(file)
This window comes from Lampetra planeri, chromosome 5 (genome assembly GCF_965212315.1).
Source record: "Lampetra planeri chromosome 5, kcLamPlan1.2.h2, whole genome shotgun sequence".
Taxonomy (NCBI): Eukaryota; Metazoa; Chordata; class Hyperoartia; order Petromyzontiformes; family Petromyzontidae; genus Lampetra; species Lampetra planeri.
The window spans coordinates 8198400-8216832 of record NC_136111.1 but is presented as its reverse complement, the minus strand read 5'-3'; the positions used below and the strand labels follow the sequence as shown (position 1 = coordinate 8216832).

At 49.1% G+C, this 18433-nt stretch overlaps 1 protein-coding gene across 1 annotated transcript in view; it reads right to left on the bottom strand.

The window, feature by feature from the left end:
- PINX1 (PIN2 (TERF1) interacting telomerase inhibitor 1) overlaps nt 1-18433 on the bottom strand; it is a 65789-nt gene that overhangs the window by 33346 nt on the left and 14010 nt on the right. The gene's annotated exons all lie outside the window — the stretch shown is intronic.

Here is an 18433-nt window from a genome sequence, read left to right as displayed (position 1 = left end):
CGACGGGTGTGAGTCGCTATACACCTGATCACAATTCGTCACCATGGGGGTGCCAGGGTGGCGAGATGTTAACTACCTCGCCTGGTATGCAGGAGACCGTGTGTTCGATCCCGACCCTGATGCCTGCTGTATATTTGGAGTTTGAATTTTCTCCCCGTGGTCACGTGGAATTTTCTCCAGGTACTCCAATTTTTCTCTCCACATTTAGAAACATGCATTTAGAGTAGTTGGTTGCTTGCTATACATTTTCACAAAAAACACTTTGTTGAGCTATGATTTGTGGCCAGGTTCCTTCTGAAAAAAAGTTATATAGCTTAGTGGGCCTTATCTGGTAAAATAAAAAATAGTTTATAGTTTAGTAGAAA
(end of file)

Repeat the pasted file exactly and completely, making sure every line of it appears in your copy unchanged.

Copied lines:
This window comes from Lampetra planeri, chromosome 5 (genome assembly GCF_965212315.1).
Source record: "Lampetra planeri chromosome 5, kcLamPlan1.2.h2, whole genome shotgun sequence".
Taxonomy (NCBI): Eukaryota; Metazoa; Chordata; class Hyperoartia; order Petromyzontiformes; family Petromyzontidae; genus Lampetra; species Lampetra planeri.
The window spans coordinates 8198400-8216832 of record NC_136111.1 but is presented as its reverse complement, the minus strand read 5'-3'; the positions used below and the strand labels follow the sequence as shown (position 1 = coordinate 8216832).

At 49.1% G+C, this 18433-nt stretch overlaps 1 protein-coding gene across 1 annotated transcript in view; it reads right to left on the bottom strand.

The window, feature by feature from the left end:
- PINX1 (PIN2 (TERF1) interacting telomerase inhibitor 1) overlaps nt 1-18433 on the bottom strand; it is a 65789-nt gene that overhangs the window by 33346 nt on the left and 14010 nt on the right. The gene's annotated exons all lie outside the window — the stretch shown is intronic.

Here is an 18433-nt window from a genome sequence, read left to right as displayed (position 1 = left end):
CGACGGGTGTGAGTCGCTATACACCTGATCACAATTCGTCACCATGGGGGTGCCAGGGTGGCGAGATGTTAACTACCTCGCCTGGTATGCAGGAGACCGTGTGTTCGATCCCGACCCTGATGCCTGCTGTATATTTGGAGTTTGAATTTTCTCCCCGTGGTCACGTGGAATTTTCTCCAGGTACTCCAATTTTTCTCTCCACATTTAGAAACATGCATTTAGAGTAGTTGGTTGCTTGCTATACATTTTCACAAAAAACACTTTGTTGAGCTATGATTTGTGGCCAGGTTCCTTCTGAAAAAAAGTTATATAGCTTAGTGGGCCTTATCTGGTAAAATAAAAAATAGTTTATAGTTTAGTAGAAA